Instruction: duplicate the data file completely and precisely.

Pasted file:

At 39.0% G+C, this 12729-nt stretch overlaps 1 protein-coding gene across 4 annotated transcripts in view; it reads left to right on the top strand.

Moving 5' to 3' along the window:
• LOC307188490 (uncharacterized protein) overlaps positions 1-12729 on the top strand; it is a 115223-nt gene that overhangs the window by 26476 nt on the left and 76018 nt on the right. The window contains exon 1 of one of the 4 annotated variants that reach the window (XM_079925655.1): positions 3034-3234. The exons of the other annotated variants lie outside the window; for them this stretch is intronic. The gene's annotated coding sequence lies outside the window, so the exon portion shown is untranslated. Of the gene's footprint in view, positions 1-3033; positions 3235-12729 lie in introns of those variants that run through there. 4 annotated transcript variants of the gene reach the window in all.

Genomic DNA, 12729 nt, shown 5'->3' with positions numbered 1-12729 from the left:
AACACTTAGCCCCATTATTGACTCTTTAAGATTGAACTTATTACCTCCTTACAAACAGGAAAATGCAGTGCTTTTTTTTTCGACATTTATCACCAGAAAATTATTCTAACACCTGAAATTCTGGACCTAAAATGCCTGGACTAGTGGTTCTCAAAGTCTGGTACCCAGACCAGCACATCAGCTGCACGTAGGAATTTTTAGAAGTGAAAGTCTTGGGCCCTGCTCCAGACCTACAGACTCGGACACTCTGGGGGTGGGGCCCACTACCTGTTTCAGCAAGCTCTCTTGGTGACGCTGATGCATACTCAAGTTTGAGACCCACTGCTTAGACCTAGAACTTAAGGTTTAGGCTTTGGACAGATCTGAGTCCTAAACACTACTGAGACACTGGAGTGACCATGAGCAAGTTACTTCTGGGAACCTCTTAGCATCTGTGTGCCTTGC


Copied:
At 39.0% G+C, this 12729-nt stretch overlaps 1 protein-coding gene across 4 annotated transcripts in view; it reads left to right on the top strand.

Moving 5' to 3' along the window:
• LOC307188490 (uncharacterized protein) overlaps positions 1-12729 on the top strand; it is a 115223-nt gene that overhangs the window by 26476 nt on the left and 76018 nt on the right. The window contains exon 1 of one of the 4 annotated variants that reach the window (XM_079925655.1): positions 3034-3234. The exons of the other annotated variants lie outside the window; for them this stretch is intronic. The gene's annotated coding sequence lies outside the window, so the exon portion shown is untranslated. Of the gene's footprint in view, positions 1-3033; positions 3235-12729 lie in introns of those variants that run through there. 4 annotated transcript variants of the gene reach the window in all.

Genomic DNA, 12729 nt, shown 5'->3' with positions numbered 1-12729 from the left:
AACACTTAGCCCCATTATTGACTCTTTAAGATTGAACTTATTACCTCCTTACAAACAGGAAAATGCAGTGCTTTTTTTTTCGACATTTATCACCAGAAAATTATTCTAACACCTGAAATTCTGGACCTAAAATGCCTGGACTAGTGGTTCTCAAAGTCTGGTACCCAGACCAGCACATCAGCTGCACGTAGGAATTTTTAGAAGTGAAAGTCTTGGGCCCTGCTCCAGACCTACAGACTCGGACACTCTGGGGGTGGGGCCCACTACCTGTTTCAGCAAGCTCTCTTGGTGACGCTGATGCATACTCAAGTTTGAGACCCACTGCTTAGACCTAGAACTTAAGGTTTAGGCTTTGGACAGATCTGAGTCCTAAACACTACTGAGACACTGGAGTGACCATGAGCAAGTTACTTCTGGGAACCTCTTAGCATCTGTGTGCCTTGC